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Keeping a watchful eye: CCTV design and project management solutions

Islington Council unveiled its state-of-the-art facility in the City of London last month. Dignitaries were afforded a glimpse of the CCTV control room of the future. The main advantage of the design is the true integration of multiple suppliers’ systems making it efficient and easy to use.

The latest equipment

It features the very latest equipment with digital video recording and allows operators to collaborate with the Metropolitan Police and Arsenal FC’s new Emirates Stadium. The design improves operator efficiency, ease of incident follow-up and offers a practical solution for sharing resources.

As well as 48 standard monitors, the community safety control room features three Barco rear-projection visual displays, which can show VGA inputs, maps and static pictures as well as up to 24 split-screen video pictures.

Future expandability

A key goal was future expandability. The control room provides Islington Council with the infrastructure for an efficient operating environment for today and the capacity to provide for the future. Islington found its previous facility in King’s Cross stretched to the limit, and asked Cognetix to come up with a design solution to fulfil this requirement including the migration of the existing 100 cameras from their old control room. Cognetix designed the entire solution and project managed its implementation, with Tyco Integrated Systems as main contractor and numerous sub contractors including Barco, BT, Synectics and Telewest.

Instant replay of captured evidence

The result was two ultra-modern control rooms, one for parking and traffic enforcement and the other for community safety, with the latter including a police review suite. Instant replay of captured evidence through an intuitive graphical user interface is available to each operator at his or her workstation or to the police in the review suite. The CCTV operators can configure the dynamic video display wall (Barco) for different camera layouts, and various quad configurations onto CRT monitors. Gathering and sharing evidence with the police on an incident has become considerably more efficient than the previous VHS tape and multiplexer based system, where the process was laborious and time-consuming.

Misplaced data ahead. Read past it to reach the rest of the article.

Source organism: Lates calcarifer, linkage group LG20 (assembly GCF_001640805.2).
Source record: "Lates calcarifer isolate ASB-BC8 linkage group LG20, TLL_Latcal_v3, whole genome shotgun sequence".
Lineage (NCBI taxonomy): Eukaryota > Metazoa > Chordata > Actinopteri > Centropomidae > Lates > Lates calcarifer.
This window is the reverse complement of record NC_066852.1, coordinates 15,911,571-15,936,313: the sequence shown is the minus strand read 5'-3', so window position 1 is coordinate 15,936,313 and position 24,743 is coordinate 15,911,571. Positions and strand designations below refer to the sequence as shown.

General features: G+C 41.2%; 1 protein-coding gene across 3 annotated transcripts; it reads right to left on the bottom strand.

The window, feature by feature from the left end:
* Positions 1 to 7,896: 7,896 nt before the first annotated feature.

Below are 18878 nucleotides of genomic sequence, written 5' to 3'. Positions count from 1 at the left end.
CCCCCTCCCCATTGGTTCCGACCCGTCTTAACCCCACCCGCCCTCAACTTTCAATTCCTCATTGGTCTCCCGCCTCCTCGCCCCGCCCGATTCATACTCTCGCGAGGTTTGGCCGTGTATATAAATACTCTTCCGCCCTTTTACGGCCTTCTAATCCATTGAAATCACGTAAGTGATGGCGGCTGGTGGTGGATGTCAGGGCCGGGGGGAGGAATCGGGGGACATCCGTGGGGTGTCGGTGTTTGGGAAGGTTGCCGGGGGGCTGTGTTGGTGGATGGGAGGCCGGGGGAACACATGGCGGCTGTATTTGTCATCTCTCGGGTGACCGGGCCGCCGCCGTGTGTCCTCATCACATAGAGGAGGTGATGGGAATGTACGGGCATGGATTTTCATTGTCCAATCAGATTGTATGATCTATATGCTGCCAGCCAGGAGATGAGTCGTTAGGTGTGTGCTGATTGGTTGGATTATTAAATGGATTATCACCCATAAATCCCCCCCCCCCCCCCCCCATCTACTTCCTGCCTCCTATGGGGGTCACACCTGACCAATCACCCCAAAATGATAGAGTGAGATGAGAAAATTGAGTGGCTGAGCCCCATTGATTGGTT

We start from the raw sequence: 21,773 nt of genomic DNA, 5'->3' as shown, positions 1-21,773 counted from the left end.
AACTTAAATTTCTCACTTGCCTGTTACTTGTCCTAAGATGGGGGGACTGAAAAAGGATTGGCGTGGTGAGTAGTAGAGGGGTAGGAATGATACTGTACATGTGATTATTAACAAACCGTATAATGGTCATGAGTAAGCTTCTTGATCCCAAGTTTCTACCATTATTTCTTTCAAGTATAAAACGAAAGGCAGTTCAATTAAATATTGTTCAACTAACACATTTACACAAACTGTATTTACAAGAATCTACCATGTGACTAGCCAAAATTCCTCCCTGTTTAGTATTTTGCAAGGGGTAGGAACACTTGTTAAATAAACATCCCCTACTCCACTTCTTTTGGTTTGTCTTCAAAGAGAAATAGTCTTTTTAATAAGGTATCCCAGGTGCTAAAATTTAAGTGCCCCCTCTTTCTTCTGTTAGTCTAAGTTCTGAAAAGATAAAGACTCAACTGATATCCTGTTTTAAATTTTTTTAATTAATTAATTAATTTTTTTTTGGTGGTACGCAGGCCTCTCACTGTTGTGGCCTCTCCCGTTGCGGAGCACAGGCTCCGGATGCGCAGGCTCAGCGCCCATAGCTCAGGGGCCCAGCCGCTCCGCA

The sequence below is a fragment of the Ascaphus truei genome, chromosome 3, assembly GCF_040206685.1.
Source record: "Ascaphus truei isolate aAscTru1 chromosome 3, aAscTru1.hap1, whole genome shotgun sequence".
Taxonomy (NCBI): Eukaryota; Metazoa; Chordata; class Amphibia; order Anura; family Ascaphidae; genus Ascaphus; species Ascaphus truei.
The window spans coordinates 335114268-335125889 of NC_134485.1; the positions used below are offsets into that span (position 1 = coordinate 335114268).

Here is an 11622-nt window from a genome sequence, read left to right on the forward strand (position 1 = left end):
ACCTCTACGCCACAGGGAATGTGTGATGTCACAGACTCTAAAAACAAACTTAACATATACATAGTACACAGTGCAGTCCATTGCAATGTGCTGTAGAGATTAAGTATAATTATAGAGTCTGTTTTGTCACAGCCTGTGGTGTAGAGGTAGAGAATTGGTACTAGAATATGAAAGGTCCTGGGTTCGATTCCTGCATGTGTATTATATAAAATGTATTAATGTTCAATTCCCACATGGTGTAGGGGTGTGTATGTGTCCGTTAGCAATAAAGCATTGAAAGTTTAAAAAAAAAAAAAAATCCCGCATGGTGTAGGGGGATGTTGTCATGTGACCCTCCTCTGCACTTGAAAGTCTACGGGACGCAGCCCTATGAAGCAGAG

Seamless integration

Through the TVNP open protocol, the system seamlessly integrates with the Metropolitan police local CAD and 3Ci control rooms, the Emirates stadium and Transport for London camera networks. This integration affords operators maximum visibility of an area.

The open system design will also allow for future integration with neighbouring boroughs and estate CCTV networks, which will bring control of all public space cameras in an area to a single control centre for maximum effectiveness.

Management of incidents

The dynamic display wall and integrated Synectics control system will be particularly helpful when monitoring the new Emirates stadium, whose cameras are shared with the community safety team. The management of incidents in the Borough can be processed more efficiently through the use of the automatic intelligent routing of cameras. Maps of the Borough or the Emirates Stadium itself can also be displayed and overlaid with live footage from each of the cameras providing a spatial representation.

Image storage management

Over time there is a gradual reduction in the number of frames held to help optimise the use of available storage. Pictures are initially kept in real-time mode (25ips), then after set periods of time the system automatically drops frames, without reducing the quality. Images can be copied to DVD, downloaded to USB hardrive or fed to an analogue VHS tape recorder for use in courts and police stations. Still images can be printed in the police review suite.

Conclusion

The joined-up nature of Islington’s control room is having a major impact on the local community, improving the effectiveness of the partners sharing the cameras and reducing the requirement to install multiple cameras in the same vicinity.

Cognetix, London, UK
Edition: Edition 31

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